|Deck||German or French pack|
|Card rank (highest first)||A K O U 10 9 8 7|
|Playing time||25 minutes|
|Barbu, Lorum, Herzeln, Quodlibet, Rosbiratschka, Rumpel|
|5 deals x 1 round = 5 games|
Kein Stich ("No Tricks") is a card game, which is well known in the German-speaking parts of the world under various regional names such as Herzeln (not to be confused with Herzeln or Herzla), King Louis, Kunterbunt ("Multicoloured"), Schwarze Sau ("Black Pig"), Fritz, Brumseln, Fünferspiel ("Fives"), Lieschen, Lizzy or Pensionisteln ("Pensioners").
The special feature of this game is that it consists of a compendium of five different deals. In the first four it is a trick-taking game; the fifth contract is a melding game, rather like Elfer Raus ("Eleven Out"). If it is played for money, small stakes (e.g. 5 cents) are paid into a pot during the trick-taking games and the money is paid out in the last game. The word "pfennig" is used here to mean the stake.
Kein Stich is normally played with a pack of 32 German-suited cards. French playing cards may also be used. The cards rank as follows: Ace/Deuce, King, Ober/Queen, Unter/Jack, Ten, Nine, Eight, Seven.
The following describes the most common variant, which is for 4 players who are dealt 8 cards each. There are four trick-taking deals during which players contribute 160 pfennigs to the pot, followed by a lay-off deal in which they compete to win the contents of the pot.
The player to the left of the dealer leads to the first trick. Thereafter, the winner of a trick leads to the next one. The fundamental rule is that players must follow suit (this is known as Farbzwang); there are no trumps. That means that if a player has at least one card of the led suit, it must be played. Tricks are won by the highest card of the led suit. The five deals are:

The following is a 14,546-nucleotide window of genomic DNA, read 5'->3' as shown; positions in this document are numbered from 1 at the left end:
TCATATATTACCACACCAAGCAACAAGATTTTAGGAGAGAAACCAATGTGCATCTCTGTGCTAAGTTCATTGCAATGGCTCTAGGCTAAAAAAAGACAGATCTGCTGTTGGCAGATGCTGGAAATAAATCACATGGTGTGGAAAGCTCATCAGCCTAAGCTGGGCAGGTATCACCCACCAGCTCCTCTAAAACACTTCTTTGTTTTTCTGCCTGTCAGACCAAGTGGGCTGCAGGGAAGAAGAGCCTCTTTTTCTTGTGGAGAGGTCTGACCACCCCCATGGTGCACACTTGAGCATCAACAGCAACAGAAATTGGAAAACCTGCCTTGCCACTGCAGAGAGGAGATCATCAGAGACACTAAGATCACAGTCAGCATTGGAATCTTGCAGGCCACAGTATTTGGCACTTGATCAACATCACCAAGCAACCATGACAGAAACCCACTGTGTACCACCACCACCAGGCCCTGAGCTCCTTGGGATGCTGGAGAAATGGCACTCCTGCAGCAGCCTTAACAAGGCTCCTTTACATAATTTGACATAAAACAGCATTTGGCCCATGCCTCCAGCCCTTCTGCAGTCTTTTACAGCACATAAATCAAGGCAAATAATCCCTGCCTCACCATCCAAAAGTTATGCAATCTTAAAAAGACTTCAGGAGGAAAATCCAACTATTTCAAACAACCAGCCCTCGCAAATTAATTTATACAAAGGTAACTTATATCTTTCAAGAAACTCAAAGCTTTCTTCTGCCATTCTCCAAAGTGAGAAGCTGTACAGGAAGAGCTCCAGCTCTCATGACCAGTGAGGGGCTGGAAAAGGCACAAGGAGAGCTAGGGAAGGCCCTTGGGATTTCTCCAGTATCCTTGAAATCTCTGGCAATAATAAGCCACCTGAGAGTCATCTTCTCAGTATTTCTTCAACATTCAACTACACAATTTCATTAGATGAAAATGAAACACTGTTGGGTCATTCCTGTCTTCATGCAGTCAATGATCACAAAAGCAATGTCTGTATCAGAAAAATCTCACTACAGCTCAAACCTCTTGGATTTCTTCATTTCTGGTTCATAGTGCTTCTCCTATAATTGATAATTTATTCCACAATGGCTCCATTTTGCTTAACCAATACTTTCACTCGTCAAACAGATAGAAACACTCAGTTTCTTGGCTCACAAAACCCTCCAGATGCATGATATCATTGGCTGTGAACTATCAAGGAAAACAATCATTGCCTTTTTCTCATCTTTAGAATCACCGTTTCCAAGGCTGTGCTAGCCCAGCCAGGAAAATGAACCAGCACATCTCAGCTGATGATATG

- No Tricks (Kein Stich): In the first deal, players aim to take as few tricks as possible. Each trick taken costs 5 pfennigs.
- No Hearts (Kein Herz): In the second deal, players pay a penalty of 5 pfennigs for each Heart card they take. The number of tricks taken is irrelevant. But Hearts are not trumps, so Heart cards may be discarded to a trick led by another suit, if the player cannot follow suit.
- No Obers (Kein Ober): In the third deal, the Hearts and the number of tricks won are unimportant. This time, each Ober captured costs 10 pfennigs.
- No Max (Kein Herz-König): In the fourth deal it is now important not to capture "Max", the King of Hearts, well known from the card game, Watten. He costs 40 pfennigs.
- Domino (Legerunde): In the fifth and last deal, which is basically the Domino-type game of Unteransetzen, the player who is dealt the Unter of Acorns (or in a French pack, the Jack of Clubs) leads, by playing it to the table. Each player in turn must either lay off a card to the Unter of Acorns or play another Unter. If neither is possible, they pass. Whoever, is the first out, wins 100 pfennigs; the second out wins 50; the third, 10, and the last out gets nothing. The stakes and the winnings, etc., should be agreed by the players beforehand.
In other variants, the player with the Unter of Hearts leads off. Depending on which Unter is selected to be first the contract may be known locally as Eichelunteranlegen (Unter of Acorns leads) or Herzunteranlegen (Unter of Hearts leads).
- Black Pig. In the variant known as Black Pig (Schwarze Sau) the Queen of Spades takes the place of "Max" in the fourth deal. c.f. Hearts.
- King Louis: the first deal is omitted and the game starts with No Hearts. The number of points or pfennigs available in the final lay-off deal reduces correspondingly to 120.
In six-deal versions, the number of points or pfennigs won in the final lay-off deal rises to 200.
- No Penultimate Trick (Kein zweitletzter Stich) involves an additional trick-taking deal in which the penultimate trick costs 40 pfennigs.
- No First or Last Trick (Kein erster, letzter Stich) is like the preceding variant, except that players aim to avoid taking the first and last tricks, which each cost 20 pfennigs.
- Power, Blitz or Hardcore The first four deals are combined into one and players pay a penalty for: each trick taken, each Heart card, each Ober and the King of Hearts. For example, if the following trick is won - D, O, 10, K it costs 1 stake for the trick, 4 for the Hearts, 2 for the Ober of Hearts and 8 for the King of Hearts.
- March: players may score for a march (Durchmarsch) in all the trick-taking rounds. If a player wins every trick, they win 50 pfennigs and the others pay 30 pfennigs each.
Variants exist for 3 to 6 players and for playing with 24 or 52 cards.
- Fünferspiel in Kartenspiele, Buch&Zeit-Verlag, Cologne, 1973, p. 108. With a slight variation in the 5th contract.
- In Kartenspiele für jung und alt, Buch und Zeit-Verlagsgesellschaft, Cologne, 1973, called "Böse Dame" on p. 116.